Machine Code for the Atmos and Oric-1

by Bruce Smith

INTRO. Another machine code book for me to look at - and as you may have gathered from last time, I aint the best guy for the job! But then who else is going to do it? We don’t seem to have anyone out there willing to write in - excluding the few that have.(NB this refers to when the original article appeared in the Rhetoric magazine.) Have all the experts left us ? Anyway, with no-one else willing to waffle on about books, it’s up to me to make the usual hash of things - so here we go.

THE BOOK. It’s green - not many Oric books like that !!! I like green ... Erm, the content is rather like the Sinclair one. It uses BASIC to demonstrate how machine code works and tries to show the way around stacks and accumalators. I reckon people wanting to learn machine code should check out Peter Bragg’s excellent articles in OUM. Rhetoric now have the first 70 available on disk for the PC

WHAT’S IN IT ? Oh right, back to the plot. Yes, there are 15 chapters and 6 appendices with an index. That’s quite a lot of chapters for a book this size. The beginning explains why it is a better way to use assembly, that you have some chance of understanding as opposed to machine code, which is just a load of hex. Then it goes in to the usual explanations of how you can count in differnt ways

Look, there’s binary to decimal conversion, binary to hex conversion, hex to decimal - and I’m off snoring like a trooper ! Maybe this stuff is vital, but it kind of kills enthusiasm going through it every time. Is this the only way ? Well I know it isn’t , because I’ve seen better books and better articles !!! It seems many computer books were written by maths fans though and here Bruce Smith goes through the usual exercise of showing you cures for insomnia.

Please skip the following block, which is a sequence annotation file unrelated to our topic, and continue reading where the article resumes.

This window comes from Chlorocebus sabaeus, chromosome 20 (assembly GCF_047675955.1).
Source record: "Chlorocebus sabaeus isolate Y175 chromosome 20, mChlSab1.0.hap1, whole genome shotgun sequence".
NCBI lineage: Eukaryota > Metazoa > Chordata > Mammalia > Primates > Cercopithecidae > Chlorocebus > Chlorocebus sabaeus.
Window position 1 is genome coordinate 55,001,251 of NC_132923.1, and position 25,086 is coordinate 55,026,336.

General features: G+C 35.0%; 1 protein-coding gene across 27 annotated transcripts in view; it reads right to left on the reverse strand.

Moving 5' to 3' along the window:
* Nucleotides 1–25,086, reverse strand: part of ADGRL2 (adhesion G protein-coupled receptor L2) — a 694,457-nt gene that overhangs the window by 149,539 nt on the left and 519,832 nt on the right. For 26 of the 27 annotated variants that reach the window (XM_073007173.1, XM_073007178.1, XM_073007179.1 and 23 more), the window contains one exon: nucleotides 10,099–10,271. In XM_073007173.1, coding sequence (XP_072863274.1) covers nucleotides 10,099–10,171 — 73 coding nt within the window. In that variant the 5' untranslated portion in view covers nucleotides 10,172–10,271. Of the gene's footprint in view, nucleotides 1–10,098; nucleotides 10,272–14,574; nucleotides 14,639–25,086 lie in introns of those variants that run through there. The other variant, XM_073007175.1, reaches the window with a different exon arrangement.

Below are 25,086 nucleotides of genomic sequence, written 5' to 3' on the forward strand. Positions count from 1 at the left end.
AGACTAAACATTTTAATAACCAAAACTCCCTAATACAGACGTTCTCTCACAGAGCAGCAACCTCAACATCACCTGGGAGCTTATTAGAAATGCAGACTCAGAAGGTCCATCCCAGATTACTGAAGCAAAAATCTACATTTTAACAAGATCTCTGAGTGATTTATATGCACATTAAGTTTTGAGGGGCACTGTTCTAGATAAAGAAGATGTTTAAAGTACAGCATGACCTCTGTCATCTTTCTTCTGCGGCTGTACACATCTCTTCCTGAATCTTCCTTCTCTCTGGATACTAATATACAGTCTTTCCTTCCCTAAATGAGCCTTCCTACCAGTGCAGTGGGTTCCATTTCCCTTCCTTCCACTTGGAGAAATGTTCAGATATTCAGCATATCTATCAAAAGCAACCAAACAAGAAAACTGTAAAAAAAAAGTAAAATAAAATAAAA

Numbers are certainly important in any digital system. A computer works via numbers but it also works by what numbers go where. I wish more books would tell you about what is doing what rather than boring ritualistic droll meanderings about how you can count in different ways. I wish books that want to show you how to use machine code would do so and not revert to using BASIC. What is the point of showing you how to use a ‘faster’ way of programming and then showing you how to do it in the slowest possible way ?

So does the book do any good at all? Well I reckon it depends on if you can stay awake long enough. If this book ‘does it’ for you and actually shows you how to program then fine. It didn’t help me but then I probably didn’t give it chance. I am probably being way too harsh though. this does look like the sort of book that could teach you enough about machine code to get you started. The necessary information is there and I would have loved this book if I’d had it at the right time in my life. It’s just so frustrating finding these thigns now, when I haven’t even got time to be doing this article really, and I should be in the workshop up to my arms in saxophones.

Not many people seem to bother with programming nowadays. Not many people even use the Oric, so this sort of book is really one to interest collectors, I guess. You can learn from it if you read the thing. It isn’t very rare but there aren’t too many machine code books available and this is well worth adding to the collection. I’d recommend something like this alongside the Advanced User Guide, Geffers book and Getting More For Your Oric. Rating is about 7/10



back to articles page

Copyright 2000 by S.D.Marshall email me